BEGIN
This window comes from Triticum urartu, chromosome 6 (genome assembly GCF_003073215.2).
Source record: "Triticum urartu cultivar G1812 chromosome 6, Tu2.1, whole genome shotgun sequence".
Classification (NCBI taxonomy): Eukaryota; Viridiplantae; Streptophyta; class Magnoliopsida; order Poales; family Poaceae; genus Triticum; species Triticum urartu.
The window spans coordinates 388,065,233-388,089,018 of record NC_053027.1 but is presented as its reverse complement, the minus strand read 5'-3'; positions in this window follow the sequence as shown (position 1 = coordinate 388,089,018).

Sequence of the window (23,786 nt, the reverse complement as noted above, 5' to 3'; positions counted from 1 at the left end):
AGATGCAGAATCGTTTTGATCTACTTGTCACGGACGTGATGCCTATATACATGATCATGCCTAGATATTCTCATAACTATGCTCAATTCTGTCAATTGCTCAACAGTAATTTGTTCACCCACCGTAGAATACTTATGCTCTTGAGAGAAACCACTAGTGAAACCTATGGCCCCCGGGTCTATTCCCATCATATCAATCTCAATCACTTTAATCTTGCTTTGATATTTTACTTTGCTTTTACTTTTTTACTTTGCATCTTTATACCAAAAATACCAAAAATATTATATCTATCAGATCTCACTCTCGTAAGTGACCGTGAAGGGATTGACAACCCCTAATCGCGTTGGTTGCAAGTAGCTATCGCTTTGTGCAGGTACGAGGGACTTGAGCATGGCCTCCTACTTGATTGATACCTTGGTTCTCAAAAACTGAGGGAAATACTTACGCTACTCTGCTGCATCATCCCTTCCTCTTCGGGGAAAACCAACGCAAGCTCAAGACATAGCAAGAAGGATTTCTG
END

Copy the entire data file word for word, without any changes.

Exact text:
This window comes from Triticum urartu, chromosome 6 (genome assembly GCF_003073215.2).
Source record: "Triticum urartu cultivar G1812 chromosome 6, Tu2.1, whole genome shotgun sequence".
Classification (NCBI taxonomy): Eukaryota; Viridiplantae; Streptophyta; class Magnoliopsida; order Poales; family Poaceae; genus Triticum; species Triticum urartu.
The window spans coordinates 388,065,233-388,089,018 of record NC_053027.1 but is presented as its reverse complement, the minus strand read 5'-3'; positions in this window follow the sequence as shown (position 1 = coordinate 388,089,018).

Sequence of the window (23,786 nt, the reverse complement as noted above, 5' to 3'; positions counted from 1 at the left end):
AGATGCAGAATCGTTTTGATCTACTTGTCACGGACGTGATGCCTATATACATGATCATGCCTAGATATTCTCATAACTATGCTCAATTCTGTCAATTGCTCAACAGTAATTTGTTCACCCACCGTAGAATACTTATGCTCTTGAGAGAAACCACTAGTGAAACCTATGGCCCCCGGGTCTATTCCCATCATATCAATCTCAATCACTTTAATCTTGCTTTGATATTTTACTTTGCTTTTACTTTTTTACTTTGCATCTTTATACCAAAAATACCAAAAATATTATATCTATCAGATCTCACTCTCGTAAGTGACCGTGAAGGGATTGACAACCCCTAATCGCGTTGGTTGCAAGTAGCTATCGCTTTGTGCAGGTACGAGGGACTTGAGCATGGCCTCCTACTTGATTGATACCTTGGTTCTCAAAAACTGAGGGAAATACTTACGCTACTCTGCTGCATCATCCCTTCCTCTTCGGGGAAAACCAACGCAAGCTCAAGACATAGCAAGAAGGATTTCTG